In our industry, “adverse event” is a term that refers to something very specific – a side effect of a medication. But what about the non-drug-related “adverse events” that we all face at work? Your project gets cancelled. The event you’re running goes disastrously. You don’t know what comes next in your career.
No matter how much you love what you do, or how talented you are at it, things don’t always go perfectly. And when things go wrong – maybe even especially when you do good work that you care about – it can be a struggle to get back on track.
For a quick reset, to focus, to address your challenge from a new perspective, or just to get started, here are a set of questions to ask yourself – and then a set of questions you should NEVER ask – whenever you’re facing adversity:
- What’s working with my current course of action? Just because something’s gone wrong, doesn’t mean everything’s gone wrong. Regain your perspective by remembering what’s still on track.
- What really has gone wrong? Define the problem. It might feel big, but when you outline it, it might look different.
- Why? If you’re familiar with six sigma methodology, you’ll know the “five whys” technique. State the problem, then ask yourself “why?” Answer, then ask it again. Repeat three times to unearth the true root cause of the issue.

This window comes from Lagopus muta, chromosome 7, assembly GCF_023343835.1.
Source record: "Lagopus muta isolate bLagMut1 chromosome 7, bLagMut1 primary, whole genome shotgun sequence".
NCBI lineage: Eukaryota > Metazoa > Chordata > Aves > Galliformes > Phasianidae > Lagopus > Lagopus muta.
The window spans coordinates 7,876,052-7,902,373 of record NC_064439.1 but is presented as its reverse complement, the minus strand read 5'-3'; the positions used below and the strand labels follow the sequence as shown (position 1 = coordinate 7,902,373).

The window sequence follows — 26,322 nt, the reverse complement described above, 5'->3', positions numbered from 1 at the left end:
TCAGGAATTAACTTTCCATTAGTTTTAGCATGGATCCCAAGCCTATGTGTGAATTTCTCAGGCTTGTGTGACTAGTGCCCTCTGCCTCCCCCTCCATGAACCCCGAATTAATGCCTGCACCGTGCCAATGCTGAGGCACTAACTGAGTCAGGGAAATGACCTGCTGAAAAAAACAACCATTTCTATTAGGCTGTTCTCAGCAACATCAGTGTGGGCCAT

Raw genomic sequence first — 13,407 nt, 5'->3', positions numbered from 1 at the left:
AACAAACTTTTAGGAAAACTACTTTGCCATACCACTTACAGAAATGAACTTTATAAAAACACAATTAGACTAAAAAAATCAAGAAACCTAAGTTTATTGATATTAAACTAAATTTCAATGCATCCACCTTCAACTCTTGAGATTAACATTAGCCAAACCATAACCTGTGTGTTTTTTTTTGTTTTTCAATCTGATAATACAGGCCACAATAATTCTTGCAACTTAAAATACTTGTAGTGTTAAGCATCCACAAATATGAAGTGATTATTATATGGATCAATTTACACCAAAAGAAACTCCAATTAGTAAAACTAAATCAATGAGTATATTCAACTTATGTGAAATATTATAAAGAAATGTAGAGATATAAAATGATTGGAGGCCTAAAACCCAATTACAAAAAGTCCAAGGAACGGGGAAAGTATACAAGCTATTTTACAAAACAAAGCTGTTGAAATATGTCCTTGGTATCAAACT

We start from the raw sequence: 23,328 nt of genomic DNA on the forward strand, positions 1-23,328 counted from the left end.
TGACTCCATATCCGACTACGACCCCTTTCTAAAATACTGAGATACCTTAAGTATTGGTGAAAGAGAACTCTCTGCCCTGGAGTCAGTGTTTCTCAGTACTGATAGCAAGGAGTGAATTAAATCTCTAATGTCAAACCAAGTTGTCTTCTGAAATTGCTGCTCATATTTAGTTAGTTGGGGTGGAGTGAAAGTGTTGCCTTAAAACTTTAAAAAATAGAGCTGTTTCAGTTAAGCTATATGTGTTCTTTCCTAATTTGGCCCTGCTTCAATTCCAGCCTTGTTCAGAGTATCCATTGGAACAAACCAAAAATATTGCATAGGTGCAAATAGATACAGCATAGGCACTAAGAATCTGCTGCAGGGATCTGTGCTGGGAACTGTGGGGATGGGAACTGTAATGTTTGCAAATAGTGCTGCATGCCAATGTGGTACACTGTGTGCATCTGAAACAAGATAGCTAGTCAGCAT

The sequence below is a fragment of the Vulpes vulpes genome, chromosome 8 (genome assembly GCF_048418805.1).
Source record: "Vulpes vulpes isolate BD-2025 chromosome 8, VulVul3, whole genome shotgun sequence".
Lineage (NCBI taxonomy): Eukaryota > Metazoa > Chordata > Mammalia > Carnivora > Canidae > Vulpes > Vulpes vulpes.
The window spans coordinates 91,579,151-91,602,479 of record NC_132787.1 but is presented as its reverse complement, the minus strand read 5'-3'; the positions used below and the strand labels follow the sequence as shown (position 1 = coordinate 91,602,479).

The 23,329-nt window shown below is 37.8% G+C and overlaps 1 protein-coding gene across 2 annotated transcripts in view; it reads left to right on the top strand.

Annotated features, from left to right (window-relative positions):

- What in this situation is in my control? Perhaps you have a say in the teammates, or even in what actions happen in which order. Figure out all of the ways in which you can act before you automatically make a decision.
- What isn’t? It’s good to know your parameters. You might not be able to alter the timeline or the necessary outcome, for instance.
- What does success look like? You’re proud of your creativity, right? Use it! Let your imagination loose and paint a picture of the desired end state.
- Yes, and? This is an exercise that improv performers use, to help them build off each other, rather than shut down new creative avenues.
- What does failure look like? Sometimes we’re terrified of a vague doom – but when we really consider exactly what that might realistically be, it’s a lot more manageable. Admit what you’re afraid of and look it in the eye.
- Can I walk away for five minutes? The best ideas don’t always come from a brainstorm session or a “war room” meeting. Sometimes they come when you’re taking a walk outside or when you’ve slept on the problem.
- What’s the best next step? Find a small start and make it. It feels like you’re already partway there, and that can be enormously motivating.
- Who can I ask for help? We often assume we must solve everything ourselves.
… and STOP asking yourself these questions.
- Why don’t things ever go my way?
- What did I do to deserve this?
- How can I shift the blame?
- Who can I complain to?
- What busywork can I do to avoid taking real action?
When hit with “adverse events” of any kind, self-pity and avoidance just make things worse. Creative persistence can make downturns into learning experiences, and challenges into new horizons.